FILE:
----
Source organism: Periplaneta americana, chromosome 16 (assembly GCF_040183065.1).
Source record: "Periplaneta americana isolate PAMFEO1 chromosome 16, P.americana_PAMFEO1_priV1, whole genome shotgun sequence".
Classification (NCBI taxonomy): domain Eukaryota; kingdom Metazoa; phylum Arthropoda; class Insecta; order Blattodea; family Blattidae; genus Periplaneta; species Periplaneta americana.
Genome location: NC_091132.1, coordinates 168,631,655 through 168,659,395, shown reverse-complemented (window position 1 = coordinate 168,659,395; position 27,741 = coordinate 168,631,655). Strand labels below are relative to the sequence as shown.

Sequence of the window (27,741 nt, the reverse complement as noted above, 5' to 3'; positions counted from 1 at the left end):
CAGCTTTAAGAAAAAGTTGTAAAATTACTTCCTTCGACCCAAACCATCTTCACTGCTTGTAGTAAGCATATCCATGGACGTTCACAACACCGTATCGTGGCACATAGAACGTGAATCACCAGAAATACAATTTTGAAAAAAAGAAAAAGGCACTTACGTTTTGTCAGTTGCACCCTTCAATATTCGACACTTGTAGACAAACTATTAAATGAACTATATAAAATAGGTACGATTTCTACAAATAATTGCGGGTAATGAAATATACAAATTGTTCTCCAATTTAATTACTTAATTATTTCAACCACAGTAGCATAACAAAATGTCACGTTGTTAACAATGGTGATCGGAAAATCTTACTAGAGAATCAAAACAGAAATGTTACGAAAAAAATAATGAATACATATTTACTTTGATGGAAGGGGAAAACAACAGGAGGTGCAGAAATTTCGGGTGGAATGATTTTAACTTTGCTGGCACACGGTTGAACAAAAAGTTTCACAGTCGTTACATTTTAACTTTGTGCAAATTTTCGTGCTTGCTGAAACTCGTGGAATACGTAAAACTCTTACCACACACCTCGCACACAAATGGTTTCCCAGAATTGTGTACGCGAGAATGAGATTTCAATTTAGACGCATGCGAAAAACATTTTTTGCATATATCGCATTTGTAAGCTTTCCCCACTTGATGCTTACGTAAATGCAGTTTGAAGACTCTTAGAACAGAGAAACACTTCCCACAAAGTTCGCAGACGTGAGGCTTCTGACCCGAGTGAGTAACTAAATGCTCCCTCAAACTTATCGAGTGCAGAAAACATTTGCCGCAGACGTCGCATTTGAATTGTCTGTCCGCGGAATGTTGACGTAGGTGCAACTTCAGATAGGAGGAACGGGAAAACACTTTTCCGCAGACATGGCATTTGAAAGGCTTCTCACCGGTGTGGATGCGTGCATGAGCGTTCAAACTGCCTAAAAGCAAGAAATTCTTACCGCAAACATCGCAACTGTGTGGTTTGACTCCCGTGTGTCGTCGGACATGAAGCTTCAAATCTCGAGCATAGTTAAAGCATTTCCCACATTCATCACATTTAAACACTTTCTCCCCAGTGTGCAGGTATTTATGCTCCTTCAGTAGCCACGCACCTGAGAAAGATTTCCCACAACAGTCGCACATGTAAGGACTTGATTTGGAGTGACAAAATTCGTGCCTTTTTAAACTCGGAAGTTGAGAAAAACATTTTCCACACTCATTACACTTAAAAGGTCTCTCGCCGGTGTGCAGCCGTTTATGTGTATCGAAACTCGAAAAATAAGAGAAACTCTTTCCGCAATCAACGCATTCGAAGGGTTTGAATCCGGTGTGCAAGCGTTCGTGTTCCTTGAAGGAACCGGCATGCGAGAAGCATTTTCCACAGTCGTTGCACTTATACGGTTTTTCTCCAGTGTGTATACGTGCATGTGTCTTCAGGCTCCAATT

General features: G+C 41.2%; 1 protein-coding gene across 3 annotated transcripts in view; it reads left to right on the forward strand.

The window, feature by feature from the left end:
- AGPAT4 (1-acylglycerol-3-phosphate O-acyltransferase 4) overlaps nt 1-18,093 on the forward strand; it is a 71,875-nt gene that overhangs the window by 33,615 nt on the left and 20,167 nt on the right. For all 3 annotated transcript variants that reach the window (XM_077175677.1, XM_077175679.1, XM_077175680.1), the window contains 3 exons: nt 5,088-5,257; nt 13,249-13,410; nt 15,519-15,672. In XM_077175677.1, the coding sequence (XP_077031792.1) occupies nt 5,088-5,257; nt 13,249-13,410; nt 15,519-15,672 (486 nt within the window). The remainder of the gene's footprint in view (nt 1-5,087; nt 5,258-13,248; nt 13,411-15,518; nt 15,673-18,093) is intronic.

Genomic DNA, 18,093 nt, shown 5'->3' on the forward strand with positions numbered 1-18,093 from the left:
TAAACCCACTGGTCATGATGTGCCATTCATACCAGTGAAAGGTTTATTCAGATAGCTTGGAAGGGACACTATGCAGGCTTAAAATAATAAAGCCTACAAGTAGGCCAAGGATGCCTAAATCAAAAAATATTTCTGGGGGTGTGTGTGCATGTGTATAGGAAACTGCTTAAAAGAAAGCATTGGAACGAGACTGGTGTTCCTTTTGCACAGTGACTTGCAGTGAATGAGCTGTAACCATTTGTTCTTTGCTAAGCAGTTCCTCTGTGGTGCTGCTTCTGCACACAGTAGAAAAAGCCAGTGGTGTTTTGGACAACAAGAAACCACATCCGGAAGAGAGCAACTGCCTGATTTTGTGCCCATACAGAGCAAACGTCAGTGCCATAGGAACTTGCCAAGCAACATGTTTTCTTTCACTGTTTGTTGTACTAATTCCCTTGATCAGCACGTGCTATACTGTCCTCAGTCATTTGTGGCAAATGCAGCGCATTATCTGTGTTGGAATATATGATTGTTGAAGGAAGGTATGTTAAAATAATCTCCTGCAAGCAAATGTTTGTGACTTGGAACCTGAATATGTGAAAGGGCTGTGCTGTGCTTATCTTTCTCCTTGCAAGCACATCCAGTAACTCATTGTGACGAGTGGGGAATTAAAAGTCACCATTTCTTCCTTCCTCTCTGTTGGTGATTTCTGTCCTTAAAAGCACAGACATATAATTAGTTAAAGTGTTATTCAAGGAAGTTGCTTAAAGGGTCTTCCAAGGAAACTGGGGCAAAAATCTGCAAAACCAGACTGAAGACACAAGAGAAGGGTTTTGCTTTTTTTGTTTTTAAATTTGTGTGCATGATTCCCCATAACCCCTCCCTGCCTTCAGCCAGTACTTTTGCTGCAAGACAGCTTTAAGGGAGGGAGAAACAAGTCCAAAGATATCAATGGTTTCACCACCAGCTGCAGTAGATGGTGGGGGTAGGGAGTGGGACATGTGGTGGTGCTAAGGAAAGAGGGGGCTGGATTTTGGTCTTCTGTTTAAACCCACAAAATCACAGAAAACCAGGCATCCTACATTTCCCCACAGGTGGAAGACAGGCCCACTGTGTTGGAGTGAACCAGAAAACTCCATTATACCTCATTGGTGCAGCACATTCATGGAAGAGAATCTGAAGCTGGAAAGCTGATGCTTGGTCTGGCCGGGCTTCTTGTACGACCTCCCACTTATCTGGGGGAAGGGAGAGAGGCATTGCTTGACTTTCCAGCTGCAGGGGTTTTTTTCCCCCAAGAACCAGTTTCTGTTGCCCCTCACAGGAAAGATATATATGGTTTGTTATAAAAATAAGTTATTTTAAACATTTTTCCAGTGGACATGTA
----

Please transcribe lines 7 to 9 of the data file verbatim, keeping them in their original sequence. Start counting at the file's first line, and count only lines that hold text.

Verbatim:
General features: G+C 41.2%; 1 protein-coding gene across 3 annotated transcripts in view; it reads left to right on the forward strand.

The window, feature by feature from the left end:
- AGPAT4 (1-acylglycerol-3-phosphate O-acyltransferase 4) overlaps nt 1-18,093 on the forward strand; it is a 71,875-nt gene that overhangs the window by 33,615 nt on the left and 20,167 nt on the right. For all 3 annotated transcript variants that reach the window (XM_077175677.1, XM_077175679.1, XM_077175680.1), the window contains 3 exons: nt 5,088-5,257; nt 13,249-13,410; nt 15,519-15,672. In XM_077175677.1, the coding sequence (XP_077031792.1) occupies nt 5,088-5,257; nt 13,249-13,410; nt 15,519-15,672 (486 nt within the window). The remainder of the gene's footprint in view (nt 1-5,087; nt 5,258-13,248; nt 13,411-15,518; nt 15,673-18,093) is intronic.